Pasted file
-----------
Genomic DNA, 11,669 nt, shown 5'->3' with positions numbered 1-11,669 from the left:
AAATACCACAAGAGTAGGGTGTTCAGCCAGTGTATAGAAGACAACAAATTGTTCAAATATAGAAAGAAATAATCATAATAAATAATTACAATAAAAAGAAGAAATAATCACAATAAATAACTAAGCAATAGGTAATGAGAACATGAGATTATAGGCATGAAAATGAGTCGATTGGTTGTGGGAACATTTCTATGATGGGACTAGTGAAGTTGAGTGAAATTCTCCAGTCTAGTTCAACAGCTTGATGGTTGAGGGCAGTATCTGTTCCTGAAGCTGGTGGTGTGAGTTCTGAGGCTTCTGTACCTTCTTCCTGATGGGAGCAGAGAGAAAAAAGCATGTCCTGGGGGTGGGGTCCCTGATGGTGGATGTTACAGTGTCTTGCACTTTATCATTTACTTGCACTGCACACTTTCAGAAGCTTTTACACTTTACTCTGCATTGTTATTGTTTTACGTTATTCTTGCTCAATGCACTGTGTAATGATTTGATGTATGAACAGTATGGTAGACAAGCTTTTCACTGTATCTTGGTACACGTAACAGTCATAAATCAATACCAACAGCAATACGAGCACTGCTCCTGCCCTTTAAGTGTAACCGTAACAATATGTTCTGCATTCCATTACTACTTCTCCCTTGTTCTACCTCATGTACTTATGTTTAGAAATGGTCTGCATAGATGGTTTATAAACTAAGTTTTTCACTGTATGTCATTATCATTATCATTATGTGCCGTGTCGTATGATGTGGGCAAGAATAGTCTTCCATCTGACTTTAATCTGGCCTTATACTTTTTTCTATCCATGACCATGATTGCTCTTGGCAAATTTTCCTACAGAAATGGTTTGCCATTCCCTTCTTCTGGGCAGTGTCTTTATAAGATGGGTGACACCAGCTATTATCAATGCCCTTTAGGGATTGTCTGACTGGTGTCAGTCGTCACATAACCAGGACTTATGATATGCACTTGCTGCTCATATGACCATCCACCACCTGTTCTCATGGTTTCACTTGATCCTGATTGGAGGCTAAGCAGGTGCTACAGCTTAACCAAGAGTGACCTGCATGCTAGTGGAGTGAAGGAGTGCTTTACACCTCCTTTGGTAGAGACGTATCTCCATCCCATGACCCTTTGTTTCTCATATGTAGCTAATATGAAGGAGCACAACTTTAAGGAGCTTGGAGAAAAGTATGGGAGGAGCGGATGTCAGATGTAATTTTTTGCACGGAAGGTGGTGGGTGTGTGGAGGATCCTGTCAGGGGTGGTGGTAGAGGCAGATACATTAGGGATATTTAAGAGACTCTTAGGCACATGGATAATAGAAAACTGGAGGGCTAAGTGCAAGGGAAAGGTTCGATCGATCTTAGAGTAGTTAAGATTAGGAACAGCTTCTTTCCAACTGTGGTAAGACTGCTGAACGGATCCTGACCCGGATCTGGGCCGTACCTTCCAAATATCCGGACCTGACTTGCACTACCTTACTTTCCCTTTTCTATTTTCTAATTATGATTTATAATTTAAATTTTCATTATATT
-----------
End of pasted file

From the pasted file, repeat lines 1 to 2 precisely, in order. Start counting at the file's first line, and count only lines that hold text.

Genomic DNA, 11,669 nt, shown 5'->3' with positions numbered 1-11,669 from the left:
AAATACCACAAGAGTAGGGTGTTCAGCCAGTGTATAGAAGACAACAAATTGTTCAAATATAGAAAGAAATAATCATAATAAATAATTACAATAAAAAGAAGAAATAATCACAATAAATAACTAAGCAATAGGTAATGAGAACATGAGATTATAGGCATGAAAATGAGTCGATTGGTTGTGGGAACATTTCTATGATGGGACTAGTGAAGTTGAGTGAAATTCTCCAGTCTAGTTCAACAGCTTGATGGTTGAGGGCAGTATCTGTTCCTGAAGCTGGTGGTGTGAGTTCTGAGGCTTCTGTACCTTCTTCCTGATGGGAGCAGAGAGAAAAAAGCATGTCCTGGGGGTGGGGTCCCTGATGGTGGATGTTACAGTGTCTTGCACTTTATCATTTACTTGCACTGCACACTTTCAGAAGCTTTTACACTTTACTCTGCATTGTTATTGTTTTACGTTATTCTTGCTCAATGCACTGTGTAATGATTTGATGTATGAACAGTATGGTAGACAAGCTTTTCACTGTATCTTGGTACACGTAACAGTCATAAATCAATACCAACAGCAATACGAGCACTGCTCCTGCCCTTTAAGTGTAACCGTAACAATATGTTCTGCATTCCATTACTACTTCTCCCTTGTTCTACCTCATGTACTTATGTTTAGAAATGGTCTGCATAGATGGTTTATAAACTAAGTTTTTCACTGTATGTCATTATCATTATCATTATGTGCCGTGTCGTATGATGTGGGCAAGAATAGTCTTCCATCTGACTTTAATCTGGCCTTATACTTTTTTCTATCCATGACCATGATTGCTCTTGGCAAATTTTCCTACAGAAATGGTTTGCCATTCCCTTCTTCTGGGCAGTGTCTTTATAAGATGGGTGACACCAGCTATTATCAATGCCCTTTAGGGATTGTCTGACTGGTGTCAGTCGTCACATAACCAGGACTTATGATATGCACTTGCTGCTCATATGACCATCCACCACCTGTTCTCATGGTTTCACTTGATCCTGATTGGAGGCTAAGCAGGTGCTACAGCTTAACCAAGAGTGACCTGCATGCTAGTGGAGTGAAGGAGTGCTTTACACCTCCTTTGGTAGAGACGTATCTCCATCCCATGACCCTTTGTTTCTCATATGTAGCTAATATGAAGGAGCACAACTTTAAGGAGCTTGGAGAAAAGTATGGGAGGAGCGGATGTCAGATGTAATTTTTTGCACGGAAGGTGGTGGGTGTGTGGAGGATCCTGTCAGGGGTGGTGGTAGAGGCAGATACATTAGGGATATTTAAGAGACTCTTAGGCACATGGATAATAGAAAACTGGAGGGCTAAGTGCAAGGGAAAGGTTCGATCGATCTTAGAGTAGTTAAGATTAGGAACAGCTTCTTTCCAACTGTGGTAAGACTGCTGAACGGATCCTGACCCGGATCTGGGCCGTACCTTCCAAATATCCGGACCTGACTTGCACTACCTTACTTTCCCTTTTCTATTTTCTAATTATGATTTATAATTTAAATTTTCATTATATT